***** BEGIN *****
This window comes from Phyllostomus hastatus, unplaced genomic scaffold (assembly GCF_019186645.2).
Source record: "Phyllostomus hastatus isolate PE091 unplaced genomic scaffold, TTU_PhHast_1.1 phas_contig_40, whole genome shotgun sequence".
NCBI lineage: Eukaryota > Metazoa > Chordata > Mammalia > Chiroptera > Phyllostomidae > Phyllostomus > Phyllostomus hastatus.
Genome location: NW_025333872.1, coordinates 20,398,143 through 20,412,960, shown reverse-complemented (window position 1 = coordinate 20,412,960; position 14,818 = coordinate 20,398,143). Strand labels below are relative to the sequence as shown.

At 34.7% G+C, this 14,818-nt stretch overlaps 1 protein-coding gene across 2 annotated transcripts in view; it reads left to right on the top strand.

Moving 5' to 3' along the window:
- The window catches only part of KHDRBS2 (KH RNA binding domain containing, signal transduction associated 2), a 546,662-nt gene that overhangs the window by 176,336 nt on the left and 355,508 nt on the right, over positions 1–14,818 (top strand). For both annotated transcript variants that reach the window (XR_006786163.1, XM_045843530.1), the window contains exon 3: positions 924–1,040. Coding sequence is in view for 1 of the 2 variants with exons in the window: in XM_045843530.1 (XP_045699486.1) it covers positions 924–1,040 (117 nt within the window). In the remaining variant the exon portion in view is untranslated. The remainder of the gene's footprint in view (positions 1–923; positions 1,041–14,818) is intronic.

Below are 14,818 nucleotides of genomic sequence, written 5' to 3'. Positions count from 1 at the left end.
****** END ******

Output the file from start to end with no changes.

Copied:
This window comes from Phyllostomus hastatus, unplaced genomic scaffold (assembly GCF_019186645.2).
Source record: "Phyllostomus hastatus isolate PE091 unplaced genomic scaffold, TTU_PhHast_1.1 phas_contig_40, whole genome shotgun sequence".
NCBI lineage: Eukaryota > Metazoa > Chordata > Mammalia > Chiroptera > Phyllostomidae > Phyllostomus > Phyllostomus hastatus.
Genome location: NW_025333872.1, coordinates 20,398,143 through 20,412,960, shown reverse-complemented (window position 1 = coordinate 20,412,960; position 14,818 = coordinate 20,398,143). Strand labels below are relative to the sequence as shown.

At 34.7% G+C, this 14,818-nt stretch overlaps 1 protein-coding gene across 2 annotated transcripts in view; it reads left to right on the top strand.

Moving 5' to 3' along the window:
- The window catches only part of KHDRBS2 (KH RNA binding domain containing, signal transduction associated 2), a 546,662-nt gene that overhangs the window by 176,336 nt on the left and 355,508 nt on the right, over positions 1–14,818 (top strand). For both annotated transcript variants that reach the window (XR_006786163.1, XM_045843530.1), the window contains exon 3: positions 924–1,040. Coding sequence is in view for 1 of the 2 variants with exons in the window: in XM_045843530.1 (XP_045699486.1) it covers positions 924–1,040 (117 nt within the window). In the remaining variant the exon portion in view is untranslated. The remainder of the gene's footprint in view (positions 1–923; positions 1,041–14,818) is intronic.

Below are 14,818 nucleotides of genomic sequence, written 5' to 3'. Positions count from 1 at the left end.